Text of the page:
By Kris Hansen
We recently trekked to Colorado to sample Audi’s updated “B segment” offerings – the A4, A5 and new for USA A4 allroad. There are some interesting changes we’ll be talking about here, inside and out, some subtle, some not.
The A4 is the bread and butter model for Audi in the USA, with this car making up the largest percentage of sales per model for the USA. Before Audi launched the A4 in 1996, Audi was the quirky brand languishing as a perennial also-ran amongst Mercedes Benz and BMW in the luxury import segment. It’s not that the cars weren’t great, because they were, but the casual Euro shopper didn’t necessarily gravitate towards the brand with the 4 rings, unless he or she lived in the snow belt. This all changed with the 1996 A4, which was such a dramatic departure from Audis before it that it was actually taking buyers away from the other German brands.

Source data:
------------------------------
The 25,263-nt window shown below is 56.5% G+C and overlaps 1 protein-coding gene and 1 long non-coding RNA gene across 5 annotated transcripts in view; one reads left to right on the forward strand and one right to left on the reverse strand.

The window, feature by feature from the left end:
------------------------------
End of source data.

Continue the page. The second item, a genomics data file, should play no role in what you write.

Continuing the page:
Fast forward 16 years, and Audi is strongly at the head of the market, duking it out with BMW for ultimate sales numbers. Part of this is brand recognition; part of it is that the cars are just phenomenally good, and people who cross-shop other brands with Audi buy the Audi, because the other brand cars do not compare. Every evolution of the A4 since the B5 platform in 1996 has added flavor to the recipe that made the early cars so attractive to buyers, without taking anything away from what made them attractive to long time Audi buyers.
The current platform B8 A4 was a bit of a departure from the previous B7 A4, which was more buttoned down, more starched, more upright. Sharing much of its design with fraternal twin sister the A5 coupe, the B8 A4 was more elegant, more upscale looking than any B sedan or Avant before. Originally launched in 2008, the B8 A4 has been very well received by European car buyers.
As with every generation of Audi before, midway through the lifecycle of the model, the design is refreshed and oftentimes new technology is added when it’s available. We’ll hit on some of the key points, and go into depth on some of the more significant changes, and give a brief review on the new for USA A4 allroad.
Exterior Enhancements –